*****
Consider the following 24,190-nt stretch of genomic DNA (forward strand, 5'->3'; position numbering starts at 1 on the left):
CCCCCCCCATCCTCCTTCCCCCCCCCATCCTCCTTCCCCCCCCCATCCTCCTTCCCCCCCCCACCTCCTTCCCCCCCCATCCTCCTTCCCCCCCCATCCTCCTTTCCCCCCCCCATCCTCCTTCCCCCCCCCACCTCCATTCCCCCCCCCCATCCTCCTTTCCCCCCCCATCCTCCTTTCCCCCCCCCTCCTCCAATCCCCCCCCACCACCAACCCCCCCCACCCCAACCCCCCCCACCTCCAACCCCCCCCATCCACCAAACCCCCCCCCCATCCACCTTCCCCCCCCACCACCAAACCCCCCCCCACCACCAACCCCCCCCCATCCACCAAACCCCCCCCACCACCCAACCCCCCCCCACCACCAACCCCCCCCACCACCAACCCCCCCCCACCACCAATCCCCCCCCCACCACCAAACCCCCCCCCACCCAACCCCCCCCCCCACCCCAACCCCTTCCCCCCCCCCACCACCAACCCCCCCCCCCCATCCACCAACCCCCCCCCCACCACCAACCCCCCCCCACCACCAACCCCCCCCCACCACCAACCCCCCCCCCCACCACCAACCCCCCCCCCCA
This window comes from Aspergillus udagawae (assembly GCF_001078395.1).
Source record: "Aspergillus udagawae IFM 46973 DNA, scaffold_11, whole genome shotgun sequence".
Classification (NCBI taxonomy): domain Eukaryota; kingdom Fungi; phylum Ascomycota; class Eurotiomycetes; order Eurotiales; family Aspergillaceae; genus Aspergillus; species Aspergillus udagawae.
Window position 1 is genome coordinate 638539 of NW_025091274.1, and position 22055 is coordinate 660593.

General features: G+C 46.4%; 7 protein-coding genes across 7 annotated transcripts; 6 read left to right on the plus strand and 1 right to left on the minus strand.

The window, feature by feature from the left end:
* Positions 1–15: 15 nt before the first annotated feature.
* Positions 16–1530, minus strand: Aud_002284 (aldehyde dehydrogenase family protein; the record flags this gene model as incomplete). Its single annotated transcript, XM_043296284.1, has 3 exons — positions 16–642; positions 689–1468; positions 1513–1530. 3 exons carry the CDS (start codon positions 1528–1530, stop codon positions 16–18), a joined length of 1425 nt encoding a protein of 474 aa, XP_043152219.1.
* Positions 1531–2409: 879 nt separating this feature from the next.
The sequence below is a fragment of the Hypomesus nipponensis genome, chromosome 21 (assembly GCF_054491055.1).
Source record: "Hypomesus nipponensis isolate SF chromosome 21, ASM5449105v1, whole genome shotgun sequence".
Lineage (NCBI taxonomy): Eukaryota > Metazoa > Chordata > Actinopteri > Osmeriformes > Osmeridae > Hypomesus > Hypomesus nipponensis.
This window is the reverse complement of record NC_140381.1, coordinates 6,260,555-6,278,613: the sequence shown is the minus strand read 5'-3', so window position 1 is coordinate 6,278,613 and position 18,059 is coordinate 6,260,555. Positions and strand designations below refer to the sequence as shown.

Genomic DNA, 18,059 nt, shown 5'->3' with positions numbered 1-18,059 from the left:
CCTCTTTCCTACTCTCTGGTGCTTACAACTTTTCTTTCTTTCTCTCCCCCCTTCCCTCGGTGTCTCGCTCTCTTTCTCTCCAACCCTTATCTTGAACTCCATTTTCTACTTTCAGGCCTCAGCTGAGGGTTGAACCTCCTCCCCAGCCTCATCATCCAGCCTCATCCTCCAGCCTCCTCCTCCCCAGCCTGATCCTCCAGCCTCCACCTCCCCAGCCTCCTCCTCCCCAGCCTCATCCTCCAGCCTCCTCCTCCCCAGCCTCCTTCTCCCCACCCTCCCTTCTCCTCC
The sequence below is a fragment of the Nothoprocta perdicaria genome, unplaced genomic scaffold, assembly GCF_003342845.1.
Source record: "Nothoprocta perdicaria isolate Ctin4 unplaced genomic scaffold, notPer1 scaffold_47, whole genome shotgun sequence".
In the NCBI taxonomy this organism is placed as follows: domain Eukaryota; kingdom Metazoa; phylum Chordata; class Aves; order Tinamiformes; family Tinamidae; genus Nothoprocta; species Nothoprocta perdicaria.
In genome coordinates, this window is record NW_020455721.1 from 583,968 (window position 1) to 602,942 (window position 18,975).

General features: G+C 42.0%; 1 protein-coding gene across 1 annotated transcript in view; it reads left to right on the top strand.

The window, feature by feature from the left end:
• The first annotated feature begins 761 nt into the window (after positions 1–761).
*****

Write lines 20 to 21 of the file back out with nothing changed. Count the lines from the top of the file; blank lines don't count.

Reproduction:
In the NCBI taxonomy this organism is placed as follows: domain Eukaryota; kingdom Metazoa; phylum Chordata; class Aves; order Tinamiformes; family Tinamidae; genus Nothoprocta; species Nothoprocta perdicaria.
In genome coordinates, this window is record NW_020455721.1 from 583,968 (window position 1) to 602,942 (window position 18,975).